The 2023 Provost Student Excellence Award nominations are due by April 7, 2023 by 5:00 pm.
To nominate a student, please visit the following links for more information:
Honors Liaisons serve as the link between UNCG’s various majors and programs and Lloyd International Honors College. With their help, Lloyd International Honors College is able to provide every student with a resource person familiar with both the major or program and Lloyd International Honors College. Faculty with questions about Honors at UNCG are encouraged to talk to their departmental Honors Liaison, and faculty interested in serving as a Liaison should talk to their department head.
Liaisons are invited to meet with the Dean of Lloyd International Honors College to talk about the latest developments in the College and to share any ideas or concerns of particular interest to the Liaisons. Liaisons are kept informed of upcoming Honors activities through the Honors Listserv as well as other means, and are provided periodically with a list of Honors students in their programs. Liaisons are asked to support current Honors students in their programs and to help facilitate arrangements with independent studies, Honors Contract Courses, and Senior Honors Projects that an Honors student may need to complete Honors work in the Liaison’s program. Liaisons are also asked to encourage outstanding students in their programs who are not members of Lloyd International Honors College to consider joining.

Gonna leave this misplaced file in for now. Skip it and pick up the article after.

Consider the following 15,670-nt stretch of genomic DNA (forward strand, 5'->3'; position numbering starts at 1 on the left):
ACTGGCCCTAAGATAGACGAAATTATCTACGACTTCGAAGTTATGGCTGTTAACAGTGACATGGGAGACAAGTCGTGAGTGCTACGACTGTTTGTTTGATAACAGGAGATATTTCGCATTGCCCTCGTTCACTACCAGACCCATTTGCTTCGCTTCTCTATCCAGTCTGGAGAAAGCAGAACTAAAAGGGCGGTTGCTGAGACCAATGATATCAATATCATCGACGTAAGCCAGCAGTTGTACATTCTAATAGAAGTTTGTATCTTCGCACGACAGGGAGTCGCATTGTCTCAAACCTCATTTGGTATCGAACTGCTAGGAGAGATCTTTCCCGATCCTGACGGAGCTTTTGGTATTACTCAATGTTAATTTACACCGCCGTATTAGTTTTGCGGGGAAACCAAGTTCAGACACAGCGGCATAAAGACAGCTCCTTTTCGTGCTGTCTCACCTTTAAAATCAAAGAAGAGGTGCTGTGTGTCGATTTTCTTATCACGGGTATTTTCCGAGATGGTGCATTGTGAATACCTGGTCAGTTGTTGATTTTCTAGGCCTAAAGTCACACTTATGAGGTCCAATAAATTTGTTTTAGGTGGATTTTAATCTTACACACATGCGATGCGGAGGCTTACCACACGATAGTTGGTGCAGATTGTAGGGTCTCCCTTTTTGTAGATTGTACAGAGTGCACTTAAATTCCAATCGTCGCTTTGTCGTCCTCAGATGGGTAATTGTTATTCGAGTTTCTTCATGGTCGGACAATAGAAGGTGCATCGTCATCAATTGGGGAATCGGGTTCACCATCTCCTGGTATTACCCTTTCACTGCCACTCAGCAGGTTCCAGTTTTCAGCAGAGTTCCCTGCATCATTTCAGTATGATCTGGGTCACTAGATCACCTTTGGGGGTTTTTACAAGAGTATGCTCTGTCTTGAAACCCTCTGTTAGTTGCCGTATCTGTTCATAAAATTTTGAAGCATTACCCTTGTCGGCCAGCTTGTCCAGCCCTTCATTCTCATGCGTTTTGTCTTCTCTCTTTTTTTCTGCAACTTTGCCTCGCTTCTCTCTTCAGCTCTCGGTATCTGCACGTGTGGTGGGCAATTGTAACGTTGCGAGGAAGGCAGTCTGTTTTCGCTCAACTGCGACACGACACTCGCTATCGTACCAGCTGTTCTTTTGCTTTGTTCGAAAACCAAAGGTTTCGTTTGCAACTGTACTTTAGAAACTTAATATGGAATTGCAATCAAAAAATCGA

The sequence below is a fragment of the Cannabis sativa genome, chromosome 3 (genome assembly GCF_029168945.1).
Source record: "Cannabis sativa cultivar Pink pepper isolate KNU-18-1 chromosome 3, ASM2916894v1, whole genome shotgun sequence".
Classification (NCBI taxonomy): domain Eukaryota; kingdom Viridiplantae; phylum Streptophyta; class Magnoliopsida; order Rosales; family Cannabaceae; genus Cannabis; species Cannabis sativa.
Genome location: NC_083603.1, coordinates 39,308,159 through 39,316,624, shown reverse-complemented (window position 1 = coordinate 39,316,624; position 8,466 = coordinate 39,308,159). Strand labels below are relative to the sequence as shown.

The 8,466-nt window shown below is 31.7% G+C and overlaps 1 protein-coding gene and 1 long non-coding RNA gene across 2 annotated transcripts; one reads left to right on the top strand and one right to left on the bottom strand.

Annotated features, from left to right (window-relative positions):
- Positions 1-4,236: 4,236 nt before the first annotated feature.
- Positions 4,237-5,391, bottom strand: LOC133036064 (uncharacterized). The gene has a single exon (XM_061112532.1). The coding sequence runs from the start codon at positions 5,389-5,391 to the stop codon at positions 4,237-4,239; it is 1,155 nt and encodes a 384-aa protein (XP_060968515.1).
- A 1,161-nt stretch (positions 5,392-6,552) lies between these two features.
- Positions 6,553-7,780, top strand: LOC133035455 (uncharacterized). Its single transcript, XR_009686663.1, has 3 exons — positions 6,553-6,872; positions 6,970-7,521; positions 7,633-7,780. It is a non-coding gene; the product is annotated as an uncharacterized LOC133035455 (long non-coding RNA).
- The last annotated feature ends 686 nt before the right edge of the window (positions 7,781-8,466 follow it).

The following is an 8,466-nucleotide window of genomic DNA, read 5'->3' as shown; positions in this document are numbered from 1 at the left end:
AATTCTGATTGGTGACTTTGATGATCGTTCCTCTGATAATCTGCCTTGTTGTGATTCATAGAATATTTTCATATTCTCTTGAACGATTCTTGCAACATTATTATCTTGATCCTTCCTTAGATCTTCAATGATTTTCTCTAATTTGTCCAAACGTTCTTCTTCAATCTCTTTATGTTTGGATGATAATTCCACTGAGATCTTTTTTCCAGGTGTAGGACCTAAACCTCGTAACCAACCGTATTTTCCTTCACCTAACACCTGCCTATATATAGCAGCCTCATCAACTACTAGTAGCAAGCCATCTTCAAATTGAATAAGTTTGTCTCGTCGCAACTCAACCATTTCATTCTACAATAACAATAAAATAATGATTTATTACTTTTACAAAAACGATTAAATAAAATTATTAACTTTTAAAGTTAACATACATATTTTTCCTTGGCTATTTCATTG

Central to the mission and work of Lloyd International Honors College are the talented UNCG faculty who teach Honors courses and work closely with our students as research mentors. The Rebecca A. Lloyd Distinguished Resident Fellow (formerly the Chancellor’s Resident Fellow) teaches three seminars in the Honors College (one in the Fall and two in the Spring), delivers a public lecture in the Fall, and helps build the life of the Honors community over the course of the academic year. Fellows receive a $3,000 research award to be used during the year of the Fellowship, and have their own private office in North Spencer Residence Hall, with printing and copying access. The Fellowship is open to all full-time UNCG faculty.
REBECCA A. LLOYD (1929-2013)